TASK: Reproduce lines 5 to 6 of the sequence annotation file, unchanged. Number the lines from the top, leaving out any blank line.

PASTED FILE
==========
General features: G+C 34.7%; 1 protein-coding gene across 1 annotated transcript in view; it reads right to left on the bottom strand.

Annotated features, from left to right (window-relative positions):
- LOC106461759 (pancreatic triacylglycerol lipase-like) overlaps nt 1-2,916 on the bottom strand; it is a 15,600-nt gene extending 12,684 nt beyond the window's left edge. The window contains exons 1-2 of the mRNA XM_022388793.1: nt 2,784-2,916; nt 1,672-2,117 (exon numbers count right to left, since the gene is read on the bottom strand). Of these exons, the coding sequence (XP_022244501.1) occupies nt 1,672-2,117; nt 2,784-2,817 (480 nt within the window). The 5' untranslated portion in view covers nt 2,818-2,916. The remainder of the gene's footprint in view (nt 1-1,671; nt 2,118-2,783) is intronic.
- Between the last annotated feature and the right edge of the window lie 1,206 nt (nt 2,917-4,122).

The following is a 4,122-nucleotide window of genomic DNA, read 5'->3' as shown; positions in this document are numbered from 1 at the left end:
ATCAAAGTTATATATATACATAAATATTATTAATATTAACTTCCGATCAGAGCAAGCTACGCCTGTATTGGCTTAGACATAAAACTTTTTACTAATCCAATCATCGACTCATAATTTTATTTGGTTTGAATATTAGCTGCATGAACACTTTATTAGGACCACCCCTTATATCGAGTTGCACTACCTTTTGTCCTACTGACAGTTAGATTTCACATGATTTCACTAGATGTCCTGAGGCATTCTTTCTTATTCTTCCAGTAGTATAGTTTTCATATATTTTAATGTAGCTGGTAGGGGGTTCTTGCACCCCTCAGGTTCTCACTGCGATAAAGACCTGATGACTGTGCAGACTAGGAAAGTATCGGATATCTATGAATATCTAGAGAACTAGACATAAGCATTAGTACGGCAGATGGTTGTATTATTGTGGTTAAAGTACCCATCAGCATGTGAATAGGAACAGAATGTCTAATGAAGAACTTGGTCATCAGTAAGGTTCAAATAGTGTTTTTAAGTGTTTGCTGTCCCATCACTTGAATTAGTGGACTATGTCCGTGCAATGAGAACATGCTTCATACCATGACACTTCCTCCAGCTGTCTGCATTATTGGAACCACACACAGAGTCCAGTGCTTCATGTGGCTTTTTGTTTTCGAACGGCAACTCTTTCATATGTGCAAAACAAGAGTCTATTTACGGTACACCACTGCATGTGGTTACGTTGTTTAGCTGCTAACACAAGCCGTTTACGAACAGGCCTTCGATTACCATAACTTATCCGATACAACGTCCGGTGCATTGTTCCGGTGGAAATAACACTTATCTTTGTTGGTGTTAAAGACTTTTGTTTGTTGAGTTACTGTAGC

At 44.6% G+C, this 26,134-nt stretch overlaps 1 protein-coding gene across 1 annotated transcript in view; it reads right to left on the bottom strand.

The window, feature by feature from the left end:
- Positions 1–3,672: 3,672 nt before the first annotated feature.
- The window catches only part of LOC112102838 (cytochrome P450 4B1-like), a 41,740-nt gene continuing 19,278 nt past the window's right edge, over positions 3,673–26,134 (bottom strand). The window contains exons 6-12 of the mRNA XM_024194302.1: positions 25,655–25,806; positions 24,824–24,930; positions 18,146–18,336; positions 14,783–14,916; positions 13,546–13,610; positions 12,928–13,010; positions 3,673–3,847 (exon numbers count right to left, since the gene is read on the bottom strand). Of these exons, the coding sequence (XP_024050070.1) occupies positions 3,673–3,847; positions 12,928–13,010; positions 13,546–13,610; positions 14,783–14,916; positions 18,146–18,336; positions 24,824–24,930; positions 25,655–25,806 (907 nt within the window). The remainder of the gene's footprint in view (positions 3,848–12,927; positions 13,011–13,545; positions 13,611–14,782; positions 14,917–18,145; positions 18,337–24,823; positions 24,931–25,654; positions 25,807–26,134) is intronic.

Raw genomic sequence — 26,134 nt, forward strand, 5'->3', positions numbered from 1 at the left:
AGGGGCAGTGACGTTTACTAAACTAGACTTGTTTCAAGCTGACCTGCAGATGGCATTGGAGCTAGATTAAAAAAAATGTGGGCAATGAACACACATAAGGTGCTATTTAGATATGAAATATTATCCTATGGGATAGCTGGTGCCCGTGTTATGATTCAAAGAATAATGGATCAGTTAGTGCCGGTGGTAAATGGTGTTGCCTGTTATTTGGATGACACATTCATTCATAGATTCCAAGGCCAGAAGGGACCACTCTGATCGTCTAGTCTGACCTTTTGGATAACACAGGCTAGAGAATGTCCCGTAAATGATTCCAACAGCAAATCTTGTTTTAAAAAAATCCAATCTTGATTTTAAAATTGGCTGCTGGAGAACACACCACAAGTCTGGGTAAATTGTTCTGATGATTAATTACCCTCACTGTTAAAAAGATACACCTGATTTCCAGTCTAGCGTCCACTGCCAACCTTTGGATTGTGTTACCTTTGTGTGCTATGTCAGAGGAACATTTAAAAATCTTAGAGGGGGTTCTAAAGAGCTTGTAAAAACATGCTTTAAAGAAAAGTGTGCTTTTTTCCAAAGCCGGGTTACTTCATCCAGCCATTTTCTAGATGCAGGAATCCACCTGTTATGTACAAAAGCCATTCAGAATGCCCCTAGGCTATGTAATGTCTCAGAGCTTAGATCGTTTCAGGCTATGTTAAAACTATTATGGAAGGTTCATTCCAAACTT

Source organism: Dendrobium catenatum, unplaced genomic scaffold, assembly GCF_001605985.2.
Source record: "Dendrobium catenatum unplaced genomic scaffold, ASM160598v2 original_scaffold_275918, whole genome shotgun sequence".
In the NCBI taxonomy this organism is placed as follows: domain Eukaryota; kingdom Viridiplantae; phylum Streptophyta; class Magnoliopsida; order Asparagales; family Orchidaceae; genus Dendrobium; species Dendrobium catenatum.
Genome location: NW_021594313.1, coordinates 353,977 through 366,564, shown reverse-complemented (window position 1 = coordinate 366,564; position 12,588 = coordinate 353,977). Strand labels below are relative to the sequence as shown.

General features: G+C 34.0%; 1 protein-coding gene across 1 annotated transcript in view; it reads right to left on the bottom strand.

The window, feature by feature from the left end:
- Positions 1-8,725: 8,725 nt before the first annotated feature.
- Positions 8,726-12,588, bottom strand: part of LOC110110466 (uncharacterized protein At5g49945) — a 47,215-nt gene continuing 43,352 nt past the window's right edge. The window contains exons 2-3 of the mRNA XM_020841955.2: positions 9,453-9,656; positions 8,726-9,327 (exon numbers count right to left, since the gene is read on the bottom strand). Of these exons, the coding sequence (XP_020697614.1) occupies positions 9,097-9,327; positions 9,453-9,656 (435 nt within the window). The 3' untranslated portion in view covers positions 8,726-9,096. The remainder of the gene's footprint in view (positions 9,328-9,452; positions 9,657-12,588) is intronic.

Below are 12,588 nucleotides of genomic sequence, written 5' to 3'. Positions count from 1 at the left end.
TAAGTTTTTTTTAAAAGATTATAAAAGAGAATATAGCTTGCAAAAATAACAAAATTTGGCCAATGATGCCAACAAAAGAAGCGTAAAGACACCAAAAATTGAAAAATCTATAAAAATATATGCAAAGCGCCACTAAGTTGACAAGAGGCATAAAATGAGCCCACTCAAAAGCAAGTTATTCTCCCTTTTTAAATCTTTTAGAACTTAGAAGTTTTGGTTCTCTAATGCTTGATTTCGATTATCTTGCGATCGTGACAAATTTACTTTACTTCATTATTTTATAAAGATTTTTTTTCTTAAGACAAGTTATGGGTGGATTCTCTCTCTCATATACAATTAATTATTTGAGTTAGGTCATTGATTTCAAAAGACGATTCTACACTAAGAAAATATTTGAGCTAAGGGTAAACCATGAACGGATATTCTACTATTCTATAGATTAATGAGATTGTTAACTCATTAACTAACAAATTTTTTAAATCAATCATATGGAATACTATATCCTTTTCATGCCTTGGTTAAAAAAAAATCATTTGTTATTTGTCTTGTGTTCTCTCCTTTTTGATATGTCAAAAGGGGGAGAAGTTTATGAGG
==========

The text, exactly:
The following is a 4,122-nucleotide window of genomic DNA, read 5'->3' as shown; positions in this document are numbered from 1 at the left end:
ATCAAAGTTATATATATACATAAATATTATTAATATTAACTTCCGATCAGAGCAAGCTACGCCTGTATTGGCTTAGACATAAAACTTTTTACTAATCCAATCATCGACTCATAATTTTATTTGGTTTGAATATTAGCTGCATGAACACTTTATTAGGACCACCCCTTATATCGAGTTGCACTACCTTTTGTCCTACTGACAGTTAGATTTCACATGATTTCACTAGATGTCCTGAGGCATTCTTTCTTATTCTTCCAGTAGTATAGTTTTCATATATTTTAATGTAGCTGGTAGGGGGTTCTTGCACCCCTCAGGTTCTCACTGCGATAAAGACCTGATGACTGTGCAGACTAGGAAAGTATCGGATATCTATGAATATCTAGAGAACTAGACATAAGCATTAGTACGGCAGATGGTTGTATTATTGTGGTTAAAGTACCCATCAGCATGTGAATAGGAACAGAATGTCTAATGAAGAACTTGGTCATCAGTAAGGTTCAAATAGTGTTTTTAAGTGTTTGCTGTCCCATCACTTGAATTAGTGGACTATGTCCGTGCAATGAGAACATGCTTCATACCATGACACTTCCTCCAGCTGTCTGCATTATTGGAACCACACACAGAGTCCAGTGCTTCATGTGGCTTTTTGTTTTCGAACGGCAACTCTTTCATATGTGCAAAACAAGAGTCTATTTACGGTACACCACTGCATGTGGTTACGTTGTTTAGCTGCTAACACAAGCCGTTTACGAACAGGCCTTCGATTACCATAACTTATCCGATACAACGTCCGGTGCATTGTTCCGGTGGAAATAACACTTATCTTTGTTGGTGTTAAAGACTTTTGTTTGTTGAGTTACTGTAGC